Oh Happy Day! It's the first calendar day of autumn. Now I know that can mean any number of things, depending on where you live. Here in Oklahoma, it will likely still be summer-hot and humid today, or summer-rainy and humid. I long for temperatures in the fifties and sixties, and will probably work up a good sweat in the eighties, instead. But, the calendar says it's autumn, and I'm in the mood to celebrate. Things are still hectic at my house, new job, new schedule, new excuses for not writing nearly as much as I'd like. I think a re-post is in order... so here's one from October, 2005 -- just because I can't wait for cooler temperatures. Happy beginning of Autumn (or Indian summer in Oklahoma). I hope you enjoy.
He’s coming. I can feel it.
I have had a life-long love affair with Autumn.
As September draws to a close, the temperatures begin to tease me. The still warm days are occasionally interrupted by a cool breeze, or a chilly evening, --- The problem is that it never lasts long. Just when I think I might throw open the windows and air out the house…the thermometer creeps up over eighty degrees, and summer lingers.
And though summer hangs around rather longer than she is welcome, I know her days are numbered. Eventually she will have to sleep, and then Autumn will finally blow in on the breeze.
He will bring me mementos --- all the sights and smells of fall. Wet leaves, logs burning, the scent of rain on the air, hay-rides, county fairs, pumpkins, apple pies, squash and high-school football. He whispers on the wind, and in my ears I hear… “Look, I’ve set the horizon on fire with red and orange, brown and gold. There’s a chill in the air, let’s go for a walk."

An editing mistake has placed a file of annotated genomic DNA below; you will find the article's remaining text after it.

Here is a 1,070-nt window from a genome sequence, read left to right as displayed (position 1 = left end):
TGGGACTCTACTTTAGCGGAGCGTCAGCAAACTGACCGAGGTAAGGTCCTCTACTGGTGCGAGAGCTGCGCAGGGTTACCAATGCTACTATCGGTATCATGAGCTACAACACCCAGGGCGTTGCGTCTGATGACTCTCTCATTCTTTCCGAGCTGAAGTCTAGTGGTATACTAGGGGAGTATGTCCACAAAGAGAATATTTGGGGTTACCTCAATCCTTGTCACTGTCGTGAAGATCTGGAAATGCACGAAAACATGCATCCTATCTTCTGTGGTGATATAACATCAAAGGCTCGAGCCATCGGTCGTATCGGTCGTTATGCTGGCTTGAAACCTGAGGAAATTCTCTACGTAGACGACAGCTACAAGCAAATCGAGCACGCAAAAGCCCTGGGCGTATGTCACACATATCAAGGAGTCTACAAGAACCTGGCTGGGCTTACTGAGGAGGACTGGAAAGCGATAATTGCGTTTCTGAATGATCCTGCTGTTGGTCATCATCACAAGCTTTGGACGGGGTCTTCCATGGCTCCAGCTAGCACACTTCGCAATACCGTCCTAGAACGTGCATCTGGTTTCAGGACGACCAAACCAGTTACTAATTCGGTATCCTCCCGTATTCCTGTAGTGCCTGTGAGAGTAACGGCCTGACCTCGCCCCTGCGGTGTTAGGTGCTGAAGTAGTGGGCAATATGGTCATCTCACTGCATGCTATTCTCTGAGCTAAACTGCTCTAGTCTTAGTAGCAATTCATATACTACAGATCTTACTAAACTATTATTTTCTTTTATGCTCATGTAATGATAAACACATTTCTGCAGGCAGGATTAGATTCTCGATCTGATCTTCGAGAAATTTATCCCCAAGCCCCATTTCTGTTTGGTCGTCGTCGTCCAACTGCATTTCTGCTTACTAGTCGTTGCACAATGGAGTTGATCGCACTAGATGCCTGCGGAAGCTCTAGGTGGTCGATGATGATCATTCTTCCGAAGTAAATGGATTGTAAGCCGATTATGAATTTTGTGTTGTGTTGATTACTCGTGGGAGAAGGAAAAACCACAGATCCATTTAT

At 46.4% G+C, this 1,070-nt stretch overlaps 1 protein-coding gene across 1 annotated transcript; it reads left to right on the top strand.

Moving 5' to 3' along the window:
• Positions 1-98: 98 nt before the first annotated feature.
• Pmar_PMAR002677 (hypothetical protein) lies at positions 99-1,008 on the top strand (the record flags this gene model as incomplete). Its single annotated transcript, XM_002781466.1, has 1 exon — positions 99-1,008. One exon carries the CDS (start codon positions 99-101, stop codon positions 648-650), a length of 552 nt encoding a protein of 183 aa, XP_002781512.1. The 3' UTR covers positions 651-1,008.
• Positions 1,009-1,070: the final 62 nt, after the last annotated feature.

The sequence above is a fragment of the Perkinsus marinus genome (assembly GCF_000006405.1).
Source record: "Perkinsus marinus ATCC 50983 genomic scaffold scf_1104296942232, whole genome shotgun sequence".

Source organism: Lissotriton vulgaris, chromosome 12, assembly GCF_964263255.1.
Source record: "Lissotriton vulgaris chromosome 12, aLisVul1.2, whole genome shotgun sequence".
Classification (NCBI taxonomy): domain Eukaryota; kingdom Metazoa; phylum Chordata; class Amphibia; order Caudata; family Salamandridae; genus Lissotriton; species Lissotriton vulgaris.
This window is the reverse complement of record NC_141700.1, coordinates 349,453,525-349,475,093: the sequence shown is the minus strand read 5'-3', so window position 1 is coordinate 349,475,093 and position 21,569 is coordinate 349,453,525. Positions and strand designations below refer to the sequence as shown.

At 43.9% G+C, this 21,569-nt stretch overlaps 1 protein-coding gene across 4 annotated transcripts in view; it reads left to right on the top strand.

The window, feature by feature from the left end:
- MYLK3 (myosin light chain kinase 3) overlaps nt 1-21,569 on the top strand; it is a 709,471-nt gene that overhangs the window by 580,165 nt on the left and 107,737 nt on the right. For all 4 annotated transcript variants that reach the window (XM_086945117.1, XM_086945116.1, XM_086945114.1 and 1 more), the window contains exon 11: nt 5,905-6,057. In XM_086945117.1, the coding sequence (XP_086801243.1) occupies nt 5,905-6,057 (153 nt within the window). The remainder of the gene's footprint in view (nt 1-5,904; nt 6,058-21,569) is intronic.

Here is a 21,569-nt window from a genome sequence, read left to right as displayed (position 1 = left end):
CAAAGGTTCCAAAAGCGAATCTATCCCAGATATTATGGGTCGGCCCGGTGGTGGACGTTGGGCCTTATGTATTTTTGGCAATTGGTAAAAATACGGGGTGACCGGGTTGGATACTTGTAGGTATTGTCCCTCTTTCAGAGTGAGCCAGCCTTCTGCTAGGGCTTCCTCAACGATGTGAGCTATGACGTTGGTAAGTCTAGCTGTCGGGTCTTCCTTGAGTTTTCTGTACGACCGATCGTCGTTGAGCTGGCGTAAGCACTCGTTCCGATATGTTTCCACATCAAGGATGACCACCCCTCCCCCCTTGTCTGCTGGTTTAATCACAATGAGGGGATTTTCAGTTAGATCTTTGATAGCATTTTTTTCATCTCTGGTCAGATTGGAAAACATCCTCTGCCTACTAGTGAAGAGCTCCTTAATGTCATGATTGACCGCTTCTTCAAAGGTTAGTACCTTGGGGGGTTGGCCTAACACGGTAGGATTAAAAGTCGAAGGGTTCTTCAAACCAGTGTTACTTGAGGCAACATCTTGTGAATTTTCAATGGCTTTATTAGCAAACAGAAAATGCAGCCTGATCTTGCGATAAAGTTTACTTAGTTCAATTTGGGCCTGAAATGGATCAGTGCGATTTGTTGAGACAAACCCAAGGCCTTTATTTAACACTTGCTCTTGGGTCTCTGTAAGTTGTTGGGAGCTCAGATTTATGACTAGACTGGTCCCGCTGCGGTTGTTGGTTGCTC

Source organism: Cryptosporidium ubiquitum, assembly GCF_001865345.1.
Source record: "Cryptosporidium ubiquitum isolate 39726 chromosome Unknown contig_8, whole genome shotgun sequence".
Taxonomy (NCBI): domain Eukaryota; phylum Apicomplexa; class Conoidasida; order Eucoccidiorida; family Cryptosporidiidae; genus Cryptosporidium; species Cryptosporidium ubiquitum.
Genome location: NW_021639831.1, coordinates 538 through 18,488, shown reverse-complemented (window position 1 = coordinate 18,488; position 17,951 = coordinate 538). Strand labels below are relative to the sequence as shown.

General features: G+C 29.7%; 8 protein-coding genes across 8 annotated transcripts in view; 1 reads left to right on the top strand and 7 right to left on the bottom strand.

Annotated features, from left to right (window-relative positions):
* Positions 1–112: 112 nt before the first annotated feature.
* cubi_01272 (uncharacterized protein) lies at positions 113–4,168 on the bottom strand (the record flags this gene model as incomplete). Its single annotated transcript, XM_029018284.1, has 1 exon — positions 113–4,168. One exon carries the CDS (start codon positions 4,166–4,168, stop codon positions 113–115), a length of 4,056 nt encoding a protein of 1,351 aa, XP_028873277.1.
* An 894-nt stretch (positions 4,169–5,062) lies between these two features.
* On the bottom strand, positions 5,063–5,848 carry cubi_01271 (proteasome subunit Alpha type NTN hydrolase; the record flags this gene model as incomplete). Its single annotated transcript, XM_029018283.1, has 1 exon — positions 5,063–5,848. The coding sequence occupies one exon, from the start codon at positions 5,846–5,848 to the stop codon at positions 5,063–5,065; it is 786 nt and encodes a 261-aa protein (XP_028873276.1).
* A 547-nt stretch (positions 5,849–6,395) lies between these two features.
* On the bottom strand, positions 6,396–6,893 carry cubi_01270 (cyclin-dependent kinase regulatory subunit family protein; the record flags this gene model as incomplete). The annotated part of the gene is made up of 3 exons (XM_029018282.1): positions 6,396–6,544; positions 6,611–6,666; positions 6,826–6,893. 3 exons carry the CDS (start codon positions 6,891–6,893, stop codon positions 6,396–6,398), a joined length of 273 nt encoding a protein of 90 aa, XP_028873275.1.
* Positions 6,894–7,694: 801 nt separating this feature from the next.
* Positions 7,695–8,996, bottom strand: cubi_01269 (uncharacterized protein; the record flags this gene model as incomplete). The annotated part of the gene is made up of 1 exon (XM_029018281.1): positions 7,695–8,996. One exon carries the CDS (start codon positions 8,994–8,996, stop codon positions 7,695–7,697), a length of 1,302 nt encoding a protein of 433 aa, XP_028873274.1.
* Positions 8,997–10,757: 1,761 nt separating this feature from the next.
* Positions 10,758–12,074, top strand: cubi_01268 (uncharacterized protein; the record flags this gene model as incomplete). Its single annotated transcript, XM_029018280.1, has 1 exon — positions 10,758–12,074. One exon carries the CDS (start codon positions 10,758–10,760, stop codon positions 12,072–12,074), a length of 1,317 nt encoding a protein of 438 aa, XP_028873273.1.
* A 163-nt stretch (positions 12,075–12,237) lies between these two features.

What is it about the crunch of leaves beneath my feet that makes me feel as though everything is absolutely beautiful?
So I linger in the evenings and watch the sunset. I shiver slightly, and pull on a sweater as the stars turn on their lights, one-by-one. I listen to the sounds of fall, and already, it is a bittersweet moment.
Because I know…
Autumn never stays long in Oklahoma. He floats in on a breeze, plays with my hair, and my heart… He whispers to me of steaming bowls of stew and chili, happy family gatherings and holidays…I almost believe he’s going to stay a while… but in little more than a week he has left me again.
The color fades.
The temperature falls.
Winter begins to announce his arrival, and dear, sweet Autumn slips away when I’m not looking….
And still, I love him.
Friday, September 4, 2009
In honor of my 42nd birthday, my youngest daughter, Jericho is guest blogging for me today. I hope you enjoy reading as much as I did.
“I’ll love you forever,
I’ll like you for always,
As long as I’m living,
My Mommy you’ll be…”
As a young girl, I remember a book I’d always ask my mother to read me. It’s about a young boy growing into a man, and throughout his years, his mother would come into his room, crawl across the floor, and peek over the edge of his bed. If he was really asleep she’d pick him up, no matter his age, and rock him, back and forth, back and forth, back and forth, as he slept. She’d always sing this song, “I’ll love you forever, I’ll like you for always, as long as I’m living, my baby you’ll be.”